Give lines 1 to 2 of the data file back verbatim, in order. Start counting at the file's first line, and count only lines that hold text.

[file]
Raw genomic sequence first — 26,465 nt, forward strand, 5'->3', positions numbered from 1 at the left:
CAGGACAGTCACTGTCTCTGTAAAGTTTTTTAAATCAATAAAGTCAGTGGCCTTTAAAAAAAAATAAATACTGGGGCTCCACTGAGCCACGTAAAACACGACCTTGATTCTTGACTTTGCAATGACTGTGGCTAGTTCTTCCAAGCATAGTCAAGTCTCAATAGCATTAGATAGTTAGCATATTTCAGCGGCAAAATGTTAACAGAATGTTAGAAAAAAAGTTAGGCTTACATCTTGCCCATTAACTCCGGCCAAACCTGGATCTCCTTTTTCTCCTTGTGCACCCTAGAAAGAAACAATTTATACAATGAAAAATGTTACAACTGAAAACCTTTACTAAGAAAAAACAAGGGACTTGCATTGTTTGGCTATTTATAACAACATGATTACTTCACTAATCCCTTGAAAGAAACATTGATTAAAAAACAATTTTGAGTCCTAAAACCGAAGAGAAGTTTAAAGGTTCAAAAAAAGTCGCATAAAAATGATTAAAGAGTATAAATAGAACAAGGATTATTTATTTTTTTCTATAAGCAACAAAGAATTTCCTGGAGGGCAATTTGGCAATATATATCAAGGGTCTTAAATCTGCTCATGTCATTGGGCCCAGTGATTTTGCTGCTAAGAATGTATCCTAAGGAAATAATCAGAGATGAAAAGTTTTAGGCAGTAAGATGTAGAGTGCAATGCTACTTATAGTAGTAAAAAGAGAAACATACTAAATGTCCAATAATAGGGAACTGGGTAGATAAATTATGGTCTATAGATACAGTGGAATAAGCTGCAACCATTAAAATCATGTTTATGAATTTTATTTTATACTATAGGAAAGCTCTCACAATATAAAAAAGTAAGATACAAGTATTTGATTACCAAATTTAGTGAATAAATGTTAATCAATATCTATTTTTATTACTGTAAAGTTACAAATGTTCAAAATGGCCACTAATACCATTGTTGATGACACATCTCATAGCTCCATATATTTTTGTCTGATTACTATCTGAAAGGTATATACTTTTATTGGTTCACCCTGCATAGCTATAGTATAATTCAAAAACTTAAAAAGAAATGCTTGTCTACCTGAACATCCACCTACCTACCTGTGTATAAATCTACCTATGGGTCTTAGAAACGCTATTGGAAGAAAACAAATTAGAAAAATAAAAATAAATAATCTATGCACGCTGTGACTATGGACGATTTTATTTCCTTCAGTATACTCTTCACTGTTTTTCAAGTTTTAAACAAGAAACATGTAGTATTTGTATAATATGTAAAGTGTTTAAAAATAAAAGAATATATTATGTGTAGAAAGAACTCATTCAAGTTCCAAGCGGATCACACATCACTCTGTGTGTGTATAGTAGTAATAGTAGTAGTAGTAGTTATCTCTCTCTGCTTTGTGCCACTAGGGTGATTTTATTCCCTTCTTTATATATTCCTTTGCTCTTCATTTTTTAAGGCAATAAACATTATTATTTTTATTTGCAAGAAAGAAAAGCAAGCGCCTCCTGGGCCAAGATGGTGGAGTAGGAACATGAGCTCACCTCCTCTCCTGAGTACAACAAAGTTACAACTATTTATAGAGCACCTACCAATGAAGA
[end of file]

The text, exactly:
Raw genomic sequence first — 26,465 nt, forward strand, 5'->3', positions numbered from 1 at the left:
CAGGACAGTCACTGTCTCTGTAAAGTTTTTTAAATCAATAAAGTCAGTGGCCTTTAAAAAAAAATAAATACTGGGGCTCCACTGAGCCACGTAAAACACGACCTTGATTCTTGACTTTGCAATGACTGTGGCTAGTTCTTCCAAGCATAGTCAAGTCTCAATAGCATTAGATAGTTAGCATATTTCAGCGGCAAAATGTTAACAGAATGTTAGAAAAAAAGTTAGGCTTACATCTTGCCCATTAACTCCGGCCAAACCTGGATCTCCTTTTTCTCCTTGTGCACCCTAGAAAGAAACAATTTATACAATGAAAAATGTTACAACTGAAAACCTTTACTAAGAAAAAACAAGGGACTTGCATTGTTTGGCTATTTATAACAACATGATTACTTCACTAATCCCTTGAAAGAAACATTGATTAAAAAACAATTTTGAGTCCTAAAACCGAAGAGAAGTTTAAAGGTTCAAAAAAAGTCGCATAAAAATGATTAAAGAGTATAAATAGAACAAGGATTATTTATTTTTTTCTATAAGCAACAAAGAATTTCCTGGAGGGCAATTTGGCAATATATATCAAGGGTCTTAAATCTGCTCATGTCATTGGGCCCAGTGATTTTGCTGCTAAGAATGTATCCTAAGGAAATAATCAGAGATGAAAAGTTTTAGGCAGTAAGATGTAGAGTGCAATGCTACTTATAGTAGTAAAAAGAGAAACATACTAAATGTCCAATAATAGGGAACTGGGTAGATAAATTATGGTCTATAGATACAGTGGAATAAGCTGCAACCATTAAAATCATGTTTATGAATTTTATTTTATACTATAGGAAAGCTCTCACAATATAAAAAAGTAAGATACAAGTATTTGATTACCAAATTTAGTGAATAAATGTTAATCAATATCTATTTTTATTACTGTAAAGTTACAAATGTTCAAAATGGCCACTAATACCATTGTTGATGACACATCTCATAGCTCCATATATTTTTGTCTGATTACTATCTGAAAGGTATATACTTTTATTGGTTCACCCTGCATAGCTATAGTATAATTCAAAAACTTAAAAAGAAATGCTTGTCTACCTGAACATCCACCTACCTACCTGTGTATAAATCTACCTATGGGTCTTAGAAACGCTATTGGAAGAAAACAAATTAGAAAAATAAAAATAAATAATCTATGCACGCTGTGACTATGGACGATTTTATTTCCTTCAGTATACTCTTCACTGTTTTTCAAGTTTTAAACAAGAAACATGTAGTATTTGTATAATATGTAAAGTGTTTAAAAATAAAAGAATATATTATGTGTAGAAAGAACTCATTCAAGTTCCAAGCGGATCACACATCACTCTGTGTGTGTATAGTAGTAATAGTAGTAGTAGTAGTTATCTCTCTCTGCTTTGTGCCACTAGGGTGATTTTATTCCCTTCTTTATATATTCCTTTGCTCTTCATTTTTTAAGGCAATAAACATTATTATTTTTATTTGCAAGAAAGAAAAGCAAGCGCCTCCTGGGCCAAGATGGTGGAGTAGGAACATGAGCTCACCTCCTCTCCTGAGTACAACAAAGTTACAACTATTTATAGAGCACCTACCAATGAAGA